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CROW PLANET by Lyanda Lynn Haupt

CROW PLANET

Finding Our Place in the Zoöpolis

By Lyanda Lynn Haupt

Pub Date: July 27th, 2009
ISBN: 978-0-316-01910-1
Publisher: Little, Brown

A self-described posthippie ecofeminist offers a quiet, genial book of “hopeful possibility” amid the current ecological crisis.

Wildlife researcher and rehabilitator Haupt (Pilgrim on the Great Bird Continent: The Importance of Everything and Other Lessons from Darwin’s Lost Notebooks, 2006, etc.) writes gracefully about the interactions between crows and humans in the urban landscape and what those interactions portend for the future of the zoöpolis (where human and animal geographies overlap). For most people, notes the author, crows are the most commonly encountered native wild animal. Her fascination with the unusually intelligent birds began after a long depressive funk. One day she looked out her study window, saw an injured fledgling perched on an electrical wire and took the bird in. While nursing it back to health, she began to feel better. Haupt then spent two years studying the shiny black songbirds in her backyard and neighborhood. Found in growing numbers—there are more than 30 million in the United States—in densely populated towns and suburbs, the omnivorous American Crow thrives on the detritus of modern urban life, consuming everything from road kill to bread crumbs, bagels and McDonald’s fries. The author discovered that watching the creatures mate, nest, forage and help one another encouraged a necessary awareness of the continuity between human lives and that of other species. Like her beloved Thoreau—who wrote, “There is no wildness distant from ourselves”—Haupt celebrates the interconnectedness of all life and urges readers to pay close attention to their home places. The chapter on the habits of amateur urban naturalists is a neat how-to guide for anyone interested in learning how the wild, nonhuman animals around us live. Even though we are unable to view our entire planet, she writes, we can take positive action by cultivating a sense of wonder at the wildlife at our door: “We practice wonder by resisting the temptation to hurry past things worth seeing.”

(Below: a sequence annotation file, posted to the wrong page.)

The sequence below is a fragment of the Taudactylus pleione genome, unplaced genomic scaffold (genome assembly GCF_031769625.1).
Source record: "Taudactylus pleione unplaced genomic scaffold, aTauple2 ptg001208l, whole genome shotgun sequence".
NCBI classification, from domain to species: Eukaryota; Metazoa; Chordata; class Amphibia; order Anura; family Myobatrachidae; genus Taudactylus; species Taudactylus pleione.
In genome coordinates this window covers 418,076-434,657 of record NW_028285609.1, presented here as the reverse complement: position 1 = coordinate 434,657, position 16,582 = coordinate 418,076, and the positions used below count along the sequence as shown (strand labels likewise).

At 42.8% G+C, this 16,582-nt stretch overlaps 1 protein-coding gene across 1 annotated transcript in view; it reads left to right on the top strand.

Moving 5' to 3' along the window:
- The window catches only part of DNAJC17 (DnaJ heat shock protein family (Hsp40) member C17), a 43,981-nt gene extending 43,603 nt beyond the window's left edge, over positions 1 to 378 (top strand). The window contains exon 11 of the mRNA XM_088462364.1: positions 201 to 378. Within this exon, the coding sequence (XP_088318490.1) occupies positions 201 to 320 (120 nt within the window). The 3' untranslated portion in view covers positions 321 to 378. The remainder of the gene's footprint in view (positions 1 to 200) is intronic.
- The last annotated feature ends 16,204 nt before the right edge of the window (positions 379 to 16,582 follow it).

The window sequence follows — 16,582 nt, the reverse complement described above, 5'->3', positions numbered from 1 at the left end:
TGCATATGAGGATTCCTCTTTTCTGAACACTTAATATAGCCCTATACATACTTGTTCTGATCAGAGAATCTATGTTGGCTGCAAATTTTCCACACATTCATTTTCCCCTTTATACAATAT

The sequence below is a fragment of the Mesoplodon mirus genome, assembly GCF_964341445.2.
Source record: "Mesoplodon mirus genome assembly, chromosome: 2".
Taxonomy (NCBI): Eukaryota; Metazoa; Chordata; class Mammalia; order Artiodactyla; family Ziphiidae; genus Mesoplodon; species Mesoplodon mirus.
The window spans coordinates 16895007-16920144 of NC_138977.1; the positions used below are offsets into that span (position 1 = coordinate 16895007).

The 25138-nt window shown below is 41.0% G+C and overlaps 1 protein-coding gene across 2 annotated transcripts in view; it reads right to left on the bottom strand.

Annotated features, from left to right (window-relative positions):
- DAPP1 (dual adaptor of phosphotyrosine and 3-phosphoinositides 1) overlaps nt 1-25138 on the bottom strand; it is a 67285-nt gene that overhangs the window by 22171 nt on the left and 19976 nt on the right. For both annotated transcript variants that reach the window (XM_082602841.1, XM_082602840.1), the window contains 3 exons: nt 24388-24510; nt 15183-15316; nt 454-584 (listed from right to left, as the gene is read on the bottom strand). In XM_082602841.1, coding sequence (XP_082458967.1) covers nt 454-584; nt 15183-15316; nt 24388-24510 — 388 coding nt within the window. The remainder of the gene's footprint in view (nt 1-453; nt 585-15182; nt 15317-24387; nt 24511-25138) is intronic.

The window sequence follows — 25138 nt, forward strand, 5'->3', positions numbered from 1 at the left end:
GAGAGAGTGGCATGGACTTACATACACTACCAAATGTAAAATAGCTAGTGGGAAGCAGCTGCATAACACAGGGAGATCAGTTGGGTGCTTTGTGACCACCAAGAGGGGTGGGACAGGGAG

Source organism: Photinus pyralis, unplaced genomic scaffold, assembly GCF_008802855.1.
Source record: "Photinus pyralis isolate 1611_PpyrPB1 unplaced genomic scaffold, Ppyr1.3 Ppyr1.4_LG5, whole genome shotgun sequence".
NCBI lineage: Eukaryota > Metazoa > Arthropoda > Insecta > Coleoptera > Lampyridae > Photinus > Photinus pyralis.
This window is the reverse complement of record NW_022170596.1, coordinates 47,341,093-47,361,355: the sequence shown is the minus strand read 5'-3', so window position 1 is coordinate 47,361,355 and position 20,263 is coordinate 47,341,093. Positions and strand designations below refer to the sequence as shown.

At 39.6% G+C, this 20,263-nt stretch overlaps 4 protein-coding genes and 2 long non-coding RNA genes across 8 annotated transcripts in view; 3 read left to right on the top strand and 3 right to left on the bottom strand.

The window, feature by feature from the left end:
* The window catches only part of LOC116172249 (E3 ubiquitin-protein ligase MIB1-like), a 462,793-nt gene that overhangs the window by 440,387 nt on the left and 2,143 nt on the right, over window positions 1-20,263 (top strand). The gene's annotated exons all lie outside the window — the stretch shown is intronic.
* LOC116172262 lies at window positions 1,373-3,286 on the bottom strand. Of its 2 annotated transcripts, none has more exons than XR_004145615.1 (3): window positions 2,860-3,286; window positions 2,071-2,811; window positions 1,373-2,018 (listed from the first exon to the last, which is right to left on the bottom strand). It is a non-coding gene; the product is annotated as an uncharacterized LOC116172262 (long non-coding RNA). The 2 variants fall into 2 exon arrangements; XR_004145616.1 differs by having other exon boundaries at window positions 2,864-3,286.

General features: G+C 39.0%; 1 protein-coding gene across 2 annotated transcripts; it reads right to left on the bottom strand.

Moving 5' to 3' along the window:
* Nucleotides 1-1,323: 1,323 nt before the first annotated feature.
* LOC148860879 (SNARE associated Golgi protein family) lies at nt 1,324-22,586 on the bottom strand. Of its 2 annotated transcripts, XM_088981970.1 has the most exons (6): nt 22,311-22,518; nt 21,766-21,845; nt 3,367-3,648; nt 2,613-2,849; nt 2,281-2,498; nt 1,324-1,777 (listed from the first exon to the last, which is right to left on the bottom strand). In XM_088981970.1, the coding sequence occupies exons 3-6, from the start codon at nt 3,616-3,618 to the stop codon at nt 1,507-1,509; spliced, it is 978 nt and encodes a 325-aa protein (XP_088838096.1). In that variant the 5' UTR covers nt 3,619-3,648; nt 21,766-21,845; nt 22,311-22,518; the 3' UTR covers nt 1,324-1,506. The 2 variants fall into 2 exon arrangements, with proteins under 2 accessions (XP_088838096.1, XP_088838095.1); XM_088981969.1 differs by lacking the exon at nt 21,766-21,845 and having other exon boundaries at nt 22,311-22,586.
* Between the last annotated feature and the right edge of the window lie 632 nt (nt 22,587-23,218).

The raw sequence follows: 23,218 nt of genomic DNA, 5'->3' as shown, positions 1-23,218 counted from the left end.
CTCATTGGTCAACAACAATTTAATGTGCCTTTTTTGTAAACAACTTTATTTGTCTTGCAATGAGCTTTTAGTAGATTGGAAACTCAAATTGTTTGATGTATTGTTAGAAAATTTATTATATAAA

A fresh take on conscious living in the everyday world.